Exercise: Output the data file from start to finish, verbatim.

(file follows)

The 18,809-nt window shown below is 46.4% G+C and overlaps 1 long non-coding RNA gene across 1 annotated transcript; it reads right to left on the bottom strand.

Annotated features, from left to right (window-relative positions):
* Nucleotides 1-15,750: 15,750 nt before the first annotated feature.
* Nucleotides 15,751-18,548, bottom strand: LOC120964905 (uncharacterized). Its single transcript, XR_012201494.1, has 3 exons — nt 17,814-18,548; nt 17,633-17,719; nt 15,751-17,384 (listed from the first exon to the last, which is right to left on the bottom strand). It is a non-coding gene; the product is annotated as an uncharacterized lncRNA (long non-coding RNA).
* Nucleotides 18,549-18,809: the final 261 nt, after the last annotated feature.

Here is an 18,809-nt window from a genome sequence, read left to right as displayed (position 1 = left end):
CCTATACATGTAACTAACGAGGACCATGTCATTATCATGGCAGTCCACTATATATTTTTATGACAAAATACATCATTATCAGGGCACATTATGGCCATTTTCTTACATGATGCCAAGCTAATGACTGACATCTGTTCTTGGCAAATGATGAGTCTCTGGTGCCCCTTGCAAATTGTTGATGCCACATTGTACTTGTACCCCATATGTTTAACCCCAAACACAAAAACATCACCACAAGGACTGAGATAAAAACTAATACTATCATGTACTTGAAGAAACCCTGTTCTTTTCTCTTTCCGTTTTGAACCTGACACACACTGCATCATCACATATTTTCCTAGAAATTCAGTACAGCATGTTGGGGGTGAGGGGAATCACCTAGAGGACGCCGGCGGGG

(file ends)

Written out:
The 18,809-nt window shown below is 46.4% G+C and overlaps 1 long non-coding RNA gene across 1 annotated transcript; it reads right to left on the bottom strand.

Annotated features, from left to right (window-relative positions):
* Nucleotides 1-15,750: 15,750 nt before the first annotated feature.
* Nucleotides 15,751-18,548, bottom strand: LOC120964905 (uncharacterized). Its single transcript, XR_012201494.1, has 3 exons — nt 17,814-18,548; nt 17,633-17,719; nt 15,751-17,384 (listed from the first exon to the last, which is right to left on the bottom strand). It is a non-coding gene; the product is annotated as an uncharacterized lncRNA (long non-coding RNA).
* Nucleotides 18,549-18,809: the final 261 nt, after the last annotated feature.

Here is an 18,809-nt window from a genome sequence, read left to right as displayed (position 1 = left end):
CCTATACATGTAACTAACGAGGACCATGTCATTATCATGGCAGTCCACTATATATTTTTATGACAAAATACATCATTATCAGGGCACATTATGGCCATTTTCTTACATGATGCCAAGCTAATGACTGACATCTGTTCTTGGCAAATGATGAGTCTCTGGTGCCCCTTGCAAATTGTTGATGCCACATTGTACTTGTACCCCATATGTTTAACCCCAAACACAAAAACATCACCACAAGGACTGAGATAAAAACTAATACTATCATGTACTTGAAGAAACCCTGTTCTTTTCTCTTTCCGTTTTGAACCTGACACACACTGCATCATCACATATTTTCCTAGAAATTCAGTACAGCATGTTGGGGGTGAGGGGAATCACCTAGAGGACGCCGGCGGGG